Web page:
The binding of RBD to hCypA and the ACE2 receptor was confirmed through the far-western blotting results. High binding energy and binding affinity values were observed when hCypA interacted with SARS-CoV-2 RBD. The binding of ACE2 with RBD was observed to be reduced in the presence of hCypA. Moreover, RBD interactions were observed to be reduced in the presence of the hCypA–CsA complex. The binding affinity of the hCypA–CsA complex was observed to be higher as compared to the binding affinity of the hCypA–RBD complex. Therefore, the binding of hCypA–CsA favors the binding of ACE2 to RBD.
No significant structural alterations were observed for the SARS-CoV-2 variants as compared to the wild-type RBD–hCypA complex, except for Delta. hCypA was reported to bind to the RBD of all the variants except Delta. The positive residues on the Delta RBD were reported to cause steric hindrance during the binding of hCypA. The results of the MILF strip assay also confirmed that the binding of hCypA inhibited the interaction of RBD with ACE2. Similar results were obtained for all SARS-CoV-2 variants except Delta.
Therefore, the current study demonstrated that hCypA plays an important role in regulating SARS-CoV-2 inside the host. It can bind to RBD and prevent its interaction with host ACE2, suggesting that hCypA can be used as a potential target for antiviral therapy.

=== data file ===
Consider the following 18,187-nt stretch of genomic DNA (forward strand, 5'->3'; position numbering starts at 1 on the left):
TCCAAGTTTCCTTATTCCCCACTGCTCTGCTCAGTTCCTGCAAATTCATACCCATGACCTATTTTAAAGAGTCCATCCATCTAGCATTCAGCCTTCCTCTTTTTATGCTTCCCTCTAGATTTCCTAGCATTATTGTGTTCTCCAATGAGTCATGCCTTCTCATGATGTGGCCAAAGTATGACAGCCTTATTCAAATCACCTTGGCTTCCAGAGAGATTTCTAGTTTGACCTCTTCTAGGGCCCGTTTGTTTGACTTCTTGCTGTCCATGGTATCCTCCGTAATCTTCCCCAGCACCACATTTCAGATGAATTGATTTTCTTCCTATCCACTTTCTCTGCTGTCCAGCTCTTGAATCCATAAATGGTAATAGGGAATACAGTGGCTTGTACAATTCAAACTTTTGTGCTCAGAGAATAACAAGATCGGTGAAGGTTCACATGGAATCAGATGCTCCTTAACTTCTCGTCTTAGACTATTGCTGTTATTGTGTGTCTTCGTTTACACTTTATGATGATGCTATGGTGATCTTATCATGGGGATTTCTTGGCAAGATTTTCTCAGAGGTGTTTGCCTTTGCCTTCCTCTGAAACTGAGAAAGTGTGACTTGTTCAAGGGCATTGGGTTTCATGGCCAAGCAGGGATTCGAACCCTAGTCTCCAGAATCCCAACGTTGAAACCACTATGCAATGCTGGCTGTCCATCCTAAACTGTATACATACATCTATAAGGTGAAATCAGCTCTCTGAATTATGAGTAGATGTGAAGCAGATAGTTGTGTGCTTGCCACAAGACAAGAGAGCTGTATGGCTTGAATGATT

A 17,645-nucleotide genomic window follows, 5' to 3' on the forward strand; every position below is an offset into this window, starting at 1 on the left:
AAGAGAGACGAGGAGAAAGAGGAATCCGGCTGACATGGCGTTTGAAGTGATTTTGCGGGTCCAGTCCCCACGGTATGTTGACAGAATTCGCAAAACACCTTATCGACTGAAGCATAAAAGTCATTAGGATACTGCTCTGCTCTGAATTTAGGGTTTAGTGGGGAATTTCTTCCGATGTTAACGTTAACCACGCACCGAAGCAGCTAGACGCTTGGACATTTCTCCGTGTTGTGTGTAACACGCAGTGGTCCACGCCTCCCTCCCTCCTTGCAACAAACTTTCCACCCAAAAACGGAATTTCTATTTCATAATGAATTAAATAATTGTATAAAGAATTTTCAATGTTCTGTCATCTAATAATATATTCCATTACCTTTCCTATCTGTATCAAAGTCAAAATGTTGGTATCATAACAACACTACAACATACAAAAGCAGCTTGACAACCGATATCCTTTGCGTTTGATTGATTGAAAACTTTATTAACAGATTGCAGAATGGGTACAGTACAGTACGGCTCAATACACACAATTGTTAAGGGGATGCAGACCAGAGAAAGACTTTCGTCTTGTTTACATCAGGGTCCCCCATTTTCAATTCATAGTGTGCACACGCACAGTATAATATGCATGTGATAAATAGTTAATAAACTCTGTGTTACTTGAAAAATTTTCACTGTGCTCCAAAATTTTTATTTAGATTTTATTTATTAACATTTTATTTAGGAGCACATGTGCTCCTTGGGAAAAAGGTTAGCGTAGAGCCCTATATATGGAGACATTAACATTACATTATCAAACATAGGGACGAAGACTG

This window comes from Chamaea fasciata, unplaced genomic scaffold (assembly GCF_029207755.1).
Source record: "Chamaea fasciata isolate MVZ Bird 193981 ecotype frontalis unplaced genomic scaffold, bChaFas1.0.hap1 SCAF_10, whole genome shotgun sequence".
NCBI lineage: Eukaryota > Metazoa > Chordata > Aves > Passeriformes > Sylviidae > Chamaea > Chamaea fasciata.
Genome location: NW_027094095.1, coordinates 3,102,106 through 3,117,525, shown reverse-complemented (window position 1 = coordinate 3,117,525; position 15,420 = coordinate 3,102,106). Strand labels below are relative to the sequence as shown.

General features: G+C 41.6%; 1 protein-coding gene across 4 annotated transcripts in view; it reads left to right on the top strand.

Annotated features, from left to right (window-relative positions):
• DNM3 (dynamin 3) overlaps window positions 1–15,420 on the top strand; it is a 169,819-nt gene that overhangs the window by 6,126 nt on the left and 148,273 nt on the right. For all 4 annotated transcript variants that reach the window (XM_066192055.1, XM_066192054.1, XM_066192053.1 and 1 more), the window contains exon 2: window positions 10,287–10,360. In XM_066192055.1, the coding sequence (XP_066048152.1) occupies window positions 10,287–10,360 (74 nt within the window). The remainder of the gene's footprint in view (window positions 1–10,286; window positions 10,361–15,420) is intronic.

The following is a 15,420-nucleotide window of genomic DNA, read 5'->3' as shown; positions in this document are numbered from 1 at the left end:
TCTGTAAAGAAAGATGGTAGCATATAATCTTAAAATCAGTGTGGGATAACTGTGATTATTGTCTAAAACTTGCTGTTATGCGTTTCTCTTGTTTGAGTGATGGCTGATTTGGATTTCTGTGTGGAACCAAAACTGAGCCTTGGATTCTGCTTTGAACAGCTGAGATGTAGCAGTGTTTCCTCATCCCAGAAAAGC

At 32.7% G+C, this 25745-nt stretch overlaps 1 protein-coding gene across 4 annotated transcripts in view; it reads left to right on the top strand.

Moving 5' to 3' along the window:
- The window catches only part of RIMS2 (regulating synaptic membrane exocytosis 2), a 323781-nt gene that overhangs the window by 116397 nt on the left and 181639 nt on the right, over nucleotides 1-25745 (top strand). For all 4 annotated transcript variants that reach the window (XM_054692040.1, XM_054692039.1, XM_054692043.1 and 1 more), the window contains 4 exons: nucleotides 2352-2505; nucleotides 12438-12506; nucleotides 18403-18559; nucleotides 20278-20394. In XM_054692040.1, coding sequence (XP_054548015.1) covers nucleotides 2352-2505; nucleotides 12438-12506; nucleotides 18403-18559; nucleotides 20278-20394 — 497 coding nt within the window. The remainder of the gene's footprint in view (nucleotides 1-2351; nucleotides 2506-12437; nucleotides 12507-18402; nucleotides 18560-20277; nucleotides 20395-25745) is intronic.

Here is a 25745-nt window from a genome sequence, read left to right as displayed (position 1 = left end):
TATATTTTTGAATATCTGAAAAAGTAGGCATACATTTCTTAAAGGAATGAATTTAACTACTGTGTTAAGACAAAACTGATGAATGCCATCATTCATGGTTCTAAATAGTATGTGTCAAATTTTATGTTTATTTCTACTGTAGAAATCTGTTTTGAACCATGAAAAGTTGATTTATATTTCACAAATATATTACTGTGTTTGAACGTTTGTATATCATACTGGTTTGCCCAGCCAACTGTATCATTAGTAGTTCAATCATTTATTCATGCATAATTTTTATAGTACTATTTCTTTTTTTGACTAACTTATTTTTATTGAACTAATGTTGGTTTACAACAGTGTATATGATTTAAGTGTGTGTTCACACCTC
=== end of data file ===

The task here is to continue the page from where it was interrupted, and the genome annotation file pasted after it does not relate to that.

- Sekhon, S.S. et al. (2022). Cyclophilin A-mediated mitigation of coronavirus SARS-CoV-2. Bioengineering and Translational Medicine. doi: https://doi.org/10.1002/btm2.10436 https://aiche.onlinelibrary.wiley.com/doi/10.1002/btm2.10436.
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Tags: ACE2, Angiotensin, Angiotensin-Converting Enzyme 2, Antibodies, Antibody, Assay, binding affinity, Bioengineering, Bronchitis, Cell, Cell Production, Coronavirus, Coronavirus Disease COVID-19, covid-19, Cyclosporine, Cytokines, Cytomegalovirus, Drugs, Efficacy, Encephalitis, Enzyme, Eukaryotes, Food, Genes, Glycoprotein, Hepatitis, Hepatitis C, immunity, Immunodeficiency, in vitro, Influenza, Japanese Encephalitis, Medicine, Membrane, MERS-CoV, Omicron, Pandemic, Peritonitis, Phosphatase, Prokaryotes, Proline, Protein, Public Health, Receptor, Respiratory, Ritonavir, SARS, SARS-CoV-2, Severe Acute Respiratory, Severe Acute Respiratory Syndrome, Stomatitis, Syndrome, Transcription, Vaccine, Virus
Suchandrima has a Bachelor of Science (B.Sc.) degree in Microbiology and a Master of Science (M.Sc.) degree in Microbiology from the University of Calcutta, India. The study of health and diseases was always very important to her. In addition to Microbiology, she also gained extensive knowledge in Biochemistry, Immunology, Medical Microbiology, Metabolism, and Biotechnology as part of her master's degree.